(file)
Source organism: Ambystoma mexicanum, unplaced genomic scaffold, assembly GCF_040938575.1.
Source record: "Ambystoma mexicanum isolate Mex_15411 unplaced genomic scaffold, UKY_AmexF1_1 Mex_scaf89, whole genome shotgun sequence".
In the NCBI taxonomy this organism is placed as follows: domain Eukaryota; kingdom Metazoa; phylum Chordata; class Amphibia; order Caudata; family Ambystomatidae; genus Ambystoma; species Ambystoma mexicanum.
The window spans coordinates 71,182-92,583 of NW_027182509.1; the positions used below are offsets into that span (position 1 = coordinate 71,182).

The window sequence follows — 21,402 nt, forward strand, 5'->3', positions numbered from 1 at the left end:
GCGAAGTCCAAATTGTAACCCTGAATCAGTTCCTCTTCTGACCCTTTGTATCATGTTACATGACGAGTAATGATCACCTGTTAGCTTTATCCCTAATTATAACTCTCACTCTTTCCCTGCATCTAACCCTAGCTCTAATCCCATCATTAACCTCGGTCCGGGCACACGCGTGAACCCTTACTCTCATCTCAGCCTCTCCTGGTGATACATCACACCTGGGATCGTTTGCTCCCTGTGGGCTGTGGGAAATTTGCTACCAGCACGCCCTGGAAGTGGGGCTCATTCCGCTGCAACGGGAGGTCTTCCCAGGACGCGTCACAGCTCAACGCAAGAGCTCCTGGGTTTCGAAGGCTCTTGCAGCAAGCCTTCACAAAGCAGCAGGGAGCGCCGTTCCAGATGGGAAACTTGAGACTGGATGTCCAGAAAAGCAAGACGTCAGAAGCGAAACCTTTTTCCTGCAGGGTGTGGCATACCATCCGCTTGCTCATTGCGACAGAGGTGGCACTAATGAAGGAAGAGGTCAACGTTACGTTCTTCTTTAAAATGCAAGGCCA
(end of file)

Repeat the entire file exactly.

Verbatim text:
Source organism: Ambystoma mexicanum, unplaced genomic scaffold, assembly GCF_040938575.1.
Source record: "Ambystoma mexicanum isolate Mex_15411 unplaced genomic scaffold, UKY_AmexF1_1 Mex_scaf89, whole genome shotgun sequence".
In the NCBI taxonomy this organism is placed as follows: domain Eukaryota; kingdom Metazoa; phylum Chordata; class Amphibia; order Caudata; family Ambystomatidae; genus Ambystoma; species Ambystoma mexicanum.
The window spans coordinates 71,182-92,583 of NW_027182509.1; the positions used below are offsets into that span (position 1 = coordinate 71,182).

The window sequence follows — 21,402 nt, forward strand, 5'->3', positions numbered from 1 at the left end:
GCGAAGTCCAAATTGTAACCCTGAATCAGTTCCTCTTCTGACCCTTTGTATCATGTTACATGACGAGTAATGATCACCTGTTAGCTTTATCCCTAATTATAACTCTCACTCTTTCCCTGCATCTAACCCTAGCTCTAATCCCATCATTAACCTCGGTCCGGGCACACGCGTGAACCCTTACTCTCATCTCAGCCTCTCCTGGTGATACATCACACCTGGGATCGTTTGCTCCCTGTGGGCTGTGGGAAATTTGCTACCAGCACGCCCTGGAAGTGGGGCTCATTCCGCTGCAACGGGAGGTCTTCCCAGGACGCGTCACAGCTCAACGCAAGAGCTCCTGGGTTTCGAAGGCTCTTGCAGCAAGCCTTCACAAAGCAGCAGGGAGCGCCGTTCCAGATGGGAAACTTGAGACTGGATGTCCAGAAAAGCAAGACGTCAGAAGCGAAACCTTTTTCCTGCAGGGTGTGGCATACCATCCGCTTGCTCATTGCGACAGAGGTGGCACTAATGAAGGAAGAGGTCAACGTTACGTTCTTCTTTAAAATGCAAGGCCA